NYT: My, many of these ObamaCare premiums aren’t really as low as they seem, are they?
posted at 9:41 am on December 9, 2013 by Erika Johnsen
In the latest in the Paper of Record’s recent series on their gradually creeping realization that There Is No Such Thing as a Free Lunch: ObamaCare Edition, the NYT has a story out this morning that hones in on the Obama administration’s desire to tout premiums that sound as gloriously low as is humanly possible — even if that means deliberately obfuscating the ways in which insurance companies are now looking to make up the increased costs of the overhaul in other, less immediately obvious areas.
The Obama administration will herald what appear to be “affordable” premiums available to so many lucky Americans through ObamaCare all day long, “but as consumers” [and, evidently, the NYT] “dig into the details, they are finding that the deductibles and other out-of-pocket costs are often much higher than what is typical in employer-sponsored health plans.” There’s plenty of cushion on behalf of ObamaCare in the piece, but the overriding message I’m reading is that ObamaCare is not the wondrous and automatic cost-saving measure officials are touting it as, and that a lot of people, if they’re ineligible for ObamaCare’s more blatantly redistributive effects, are going to have to pay for all of the added “benefits” they now have no choice but to include in their plans somehow:
Until now, it was almost impossible for people using the federal health care website to see the deductible amounts, which consumers pay before coverage kicks in. But federal officials finally relented last week and added a “window shopping” feature that displays data on deductibles.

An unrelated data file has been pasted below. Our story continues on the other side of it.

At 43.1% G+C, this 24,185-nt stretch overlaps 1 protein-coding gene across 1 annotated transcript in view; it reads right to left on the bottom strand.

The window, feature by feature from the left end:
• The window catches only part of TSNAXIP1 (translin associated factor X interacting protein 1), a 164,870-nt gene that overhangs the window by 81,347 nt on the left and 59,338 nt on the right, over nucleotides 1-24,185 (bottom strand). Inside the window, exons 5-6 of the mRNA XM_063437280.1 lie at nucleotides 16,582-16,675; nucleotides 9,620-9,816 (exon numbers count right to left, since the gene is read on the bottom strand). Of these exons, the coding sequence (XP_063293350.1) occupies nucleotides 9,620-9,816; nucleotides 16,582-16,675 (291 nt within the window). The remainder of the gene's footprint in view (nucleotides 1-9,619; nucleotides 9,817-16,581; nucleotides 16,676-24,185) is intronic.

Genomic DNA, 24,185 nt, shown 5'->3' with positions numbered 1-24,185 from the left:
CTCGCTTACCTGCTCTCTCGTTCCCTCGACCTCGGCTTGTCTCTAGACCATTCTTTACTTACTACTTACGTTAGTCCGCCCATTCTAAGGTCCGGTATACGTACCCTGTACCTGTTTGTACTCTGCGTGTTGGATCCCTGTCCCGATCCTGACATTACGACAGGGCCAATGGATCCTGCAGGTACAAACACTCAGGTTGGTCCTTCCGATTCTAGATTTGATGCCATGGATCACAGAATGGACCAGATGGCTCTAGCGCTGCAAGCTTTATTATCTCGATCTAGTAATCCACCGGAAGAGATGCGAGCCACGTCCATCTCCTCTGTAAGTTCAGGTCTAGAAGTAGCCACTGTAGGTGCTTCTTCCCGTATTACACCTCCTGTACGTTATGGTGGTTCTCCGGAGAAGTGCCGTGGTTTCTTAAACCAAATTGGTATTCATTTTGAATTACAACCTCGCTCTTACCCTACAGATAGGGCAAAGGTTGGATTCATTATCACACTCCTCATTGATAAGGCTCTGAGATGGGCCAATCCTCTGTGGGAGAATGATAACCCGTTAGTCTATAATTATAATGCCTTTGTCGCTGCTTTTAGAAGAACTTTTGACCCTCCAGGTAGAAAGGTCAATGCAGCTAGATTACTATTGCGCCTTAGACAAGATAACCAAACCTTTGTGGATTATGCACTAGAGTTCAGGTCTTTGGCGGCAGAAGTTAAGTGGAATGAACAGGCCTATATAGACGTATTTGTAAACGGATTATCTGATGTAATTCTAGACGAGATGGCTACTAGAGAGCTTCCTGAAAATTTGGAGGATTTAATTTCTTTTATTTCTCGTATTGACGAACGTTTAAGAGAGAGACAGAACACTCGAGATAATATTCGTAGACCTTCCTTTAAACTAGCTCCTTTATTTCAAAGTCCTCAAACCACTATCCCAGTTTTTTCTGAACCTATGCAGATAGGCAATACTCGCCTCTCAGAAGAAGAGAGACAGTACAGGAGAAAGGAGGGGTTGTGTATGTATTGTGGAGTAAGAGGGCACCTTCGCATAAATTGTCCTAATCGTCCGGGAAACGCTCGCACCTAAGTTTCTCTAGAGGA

For policies offered in the federal exchange, as in many states, the annual deductible often tops $5,000 for an individual and $10,000 for a couple. …
Mark A. York, a 60-year-old freelance writer in Hailey, Idaho, said he began shopping after he received a letter saying that his current insurance policy would be canceled because it did not meet the requirements of the health care law. In the exchange, he said, he found policies with premiums similar to what he is now paying, $440 a month, but “the deductibles were so high — $4,000 to $6,000 a year — that it defeats the purpose of having insurance.” …
Federal officials often point to premiums as evidence that the health care law has made insurance affordable. “Nearly six in 10 uninsured Americans can pay less than $100 a month for coverage in the health insurance marketplace,” Kathleen Sebelius, the secretary of health and human services, has said.
Except that those miraculously low premiums aren’t really much of a favor if they’re accompanied by much higher deductibles, co-payments, and drastically limited provider networks, are they? There’s been a sizable and obviously deliberate lack of straightforwardness going on with this law, and those aren’t the only hidden and/or “unexpected” costs that consumers might now find themselves facing, as the WSJ reported the other day:
Americans with chronic illnesses—who are expected to be among the biggest beneficiaries of the health law—face widely varying out-of-pocket drug costs that could be obscured on the new insurance exchanges.
Under the law, patients can’t be denied coverage due to existing conditions or charged higher rates than healthier peers. The law also sets an annual out-of-pocket maximum of up to $6,350 for individuals and $12,700 for families, after which insurers pay the full tab.
But depending on the coverage they select, some patients on expensive drug regimens could reach that level fast. Some medications for conditions including hepatitis, rheumatoid arthritis, HIV and cancer can retail for thousands of dollars a month, and some plans require patients to pay as much as 50% of the cost.